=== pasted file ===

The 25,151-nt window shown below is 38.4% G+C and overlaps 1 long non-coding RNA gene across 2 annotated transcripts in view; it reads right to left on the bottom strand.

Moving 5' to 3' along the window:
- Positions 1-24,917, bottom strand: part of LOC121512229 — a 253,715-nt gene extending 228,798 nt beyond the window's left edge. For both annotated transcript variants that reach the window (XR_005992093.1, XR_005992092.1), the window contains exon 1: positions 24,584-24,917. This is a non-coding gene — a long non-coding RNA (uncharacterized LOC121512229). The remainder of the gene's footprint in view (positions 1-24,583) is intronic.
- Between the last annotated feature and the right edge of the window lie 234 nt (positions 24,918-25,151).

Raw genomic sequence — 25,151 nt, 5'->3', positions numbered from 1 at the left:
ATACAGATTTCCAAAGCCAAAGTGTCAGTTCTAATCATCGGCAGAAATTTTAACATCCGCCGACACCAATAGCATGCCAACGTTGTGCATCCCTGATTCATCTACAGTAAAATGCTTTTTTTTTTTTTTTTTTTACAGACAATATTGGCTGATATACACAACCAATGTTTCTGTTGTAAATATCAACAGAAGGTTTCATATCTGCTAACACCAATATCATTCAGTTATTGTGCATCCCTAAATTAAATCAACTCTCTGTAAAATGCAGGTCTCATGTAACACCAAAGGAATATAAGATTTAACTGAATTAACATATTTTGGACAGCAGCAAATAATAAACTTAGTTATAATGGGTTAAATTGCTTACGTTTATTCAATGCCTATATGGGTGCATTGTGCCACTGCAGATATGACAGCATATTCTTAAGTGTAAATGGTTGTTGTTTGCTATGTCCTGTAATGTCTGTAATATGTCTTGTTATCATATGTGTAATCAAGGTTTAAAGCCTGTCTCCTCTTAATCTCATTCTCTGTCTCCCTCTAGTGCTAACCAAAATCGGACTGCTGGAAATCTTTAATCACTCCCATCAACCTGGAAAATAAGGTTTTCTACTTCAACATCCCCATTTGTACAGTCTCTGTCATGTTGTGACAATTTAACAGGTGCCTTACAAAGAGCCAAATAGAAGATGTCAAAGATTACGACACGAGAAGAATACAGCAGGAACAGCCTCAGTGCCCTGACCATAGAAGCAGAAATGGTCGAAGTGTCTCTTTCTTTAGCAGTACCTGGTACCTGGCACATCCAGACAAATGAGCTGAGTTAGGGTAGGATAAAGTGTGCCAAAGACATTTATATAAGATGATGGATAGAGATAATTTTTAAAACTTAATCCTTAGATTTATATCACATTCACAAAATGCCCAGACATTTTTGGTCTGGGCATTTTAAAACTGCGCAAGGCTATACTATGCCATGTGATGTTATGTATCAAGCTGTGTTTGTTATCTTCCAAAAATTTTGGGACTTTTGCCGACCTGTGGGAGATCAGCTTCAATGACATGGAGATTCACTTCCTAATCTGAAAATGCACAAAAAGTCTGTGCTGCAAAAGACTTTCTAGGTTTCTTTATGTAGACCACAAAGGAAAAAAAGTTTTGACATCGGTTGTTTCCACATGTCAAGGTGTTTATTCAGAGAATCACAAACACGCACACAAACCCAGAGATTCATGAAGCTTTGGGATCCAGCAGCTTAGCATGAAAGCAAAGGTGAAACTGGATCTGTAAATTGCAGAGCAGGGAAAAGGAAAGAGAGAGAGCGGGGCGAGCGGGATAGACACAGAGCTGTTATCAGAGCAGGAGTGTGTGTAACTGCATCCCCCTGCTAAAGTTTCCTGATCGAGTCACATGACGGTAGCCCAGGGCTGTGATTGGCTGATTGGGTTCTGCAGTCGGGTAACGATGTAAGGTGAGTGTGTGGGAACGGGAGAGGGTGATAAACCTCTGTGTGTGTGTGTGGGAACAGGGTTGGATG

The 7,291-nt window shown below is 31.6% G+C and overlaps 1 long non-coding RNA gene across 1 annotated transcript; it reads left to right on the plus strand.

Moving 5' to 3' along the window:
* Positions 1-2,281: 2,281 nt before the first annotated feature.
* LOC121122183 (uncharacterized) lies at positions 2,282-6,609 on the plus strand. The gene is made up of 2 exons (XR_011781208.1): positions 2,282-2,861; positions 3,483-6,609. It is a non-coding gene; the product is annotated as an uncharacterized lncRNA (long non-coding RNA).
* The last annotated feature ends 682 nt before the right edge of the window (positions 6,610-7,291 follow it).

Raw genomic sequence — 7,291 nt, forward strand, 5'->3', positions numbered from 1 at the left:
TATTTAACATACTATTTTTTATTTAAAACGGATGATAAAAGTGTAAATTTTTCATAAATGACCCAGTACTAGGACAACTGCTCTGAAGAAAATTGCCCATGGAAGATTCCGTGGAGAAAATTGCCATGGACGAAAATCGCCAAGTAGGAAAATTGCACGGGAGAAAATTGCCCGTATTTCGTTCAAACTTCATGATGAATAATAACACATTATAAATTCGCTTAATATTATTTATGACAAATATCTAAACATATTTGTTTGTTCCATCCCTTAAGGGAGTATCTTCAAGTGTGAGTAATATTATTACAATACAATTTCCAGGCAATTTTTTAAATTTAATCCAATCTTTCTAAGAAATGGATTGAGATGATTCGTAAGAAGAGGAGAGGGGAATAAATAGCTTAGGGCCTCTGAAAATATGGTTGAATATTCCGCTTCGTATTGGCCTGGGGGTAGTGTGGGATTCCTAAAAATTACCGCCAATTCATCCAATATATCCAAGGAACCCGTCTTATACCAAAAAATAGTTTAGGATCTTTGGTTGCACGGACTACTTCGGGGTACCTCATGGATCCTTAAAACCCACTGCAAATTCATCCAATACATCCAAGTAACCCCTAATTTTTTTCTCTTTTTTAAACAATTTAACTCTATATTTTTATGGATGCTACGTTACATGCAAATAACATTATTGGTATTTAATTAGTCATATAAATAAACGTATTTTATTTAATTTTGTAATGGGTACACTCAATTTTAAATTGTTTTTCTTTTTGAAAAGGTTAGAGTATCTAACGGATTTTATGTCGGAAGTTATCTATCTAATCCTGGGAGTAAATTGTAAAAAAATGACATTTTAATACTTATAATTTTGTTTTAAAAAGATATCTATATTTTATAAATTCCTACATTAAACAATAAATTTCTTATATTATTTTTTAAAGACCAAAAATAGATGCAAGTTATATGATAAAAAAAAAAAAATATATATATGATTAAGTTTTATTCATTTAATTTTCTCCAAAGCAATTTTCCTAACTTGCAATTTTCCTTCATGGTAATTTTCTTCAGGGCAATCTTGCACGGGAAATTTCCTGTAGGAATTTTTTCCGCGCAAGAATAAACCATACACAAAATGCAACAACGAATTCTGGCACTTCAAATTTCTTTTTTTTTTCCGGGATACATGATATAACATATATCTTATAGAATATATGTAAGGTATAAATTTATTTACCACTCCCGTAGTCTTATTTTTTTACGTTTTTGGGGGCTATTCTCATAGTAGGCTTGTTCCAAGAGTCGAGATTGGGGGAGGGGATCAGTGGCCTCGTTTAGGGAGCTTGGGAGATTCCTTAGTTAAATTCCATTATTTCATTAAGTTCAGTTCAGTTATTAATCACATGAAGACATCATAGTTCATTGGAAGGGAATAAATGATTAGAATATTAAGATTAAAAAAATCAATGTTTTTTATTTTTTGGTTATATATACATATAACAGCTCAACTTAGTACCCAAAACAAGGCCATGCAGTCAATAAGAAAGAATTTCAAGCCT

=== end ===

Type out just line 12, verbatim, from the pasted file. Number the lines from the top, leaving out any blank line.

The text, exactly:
Raw genomic sequence — 7,291 nt, forward strand, 5'->3', positions numbered from 1 at the left: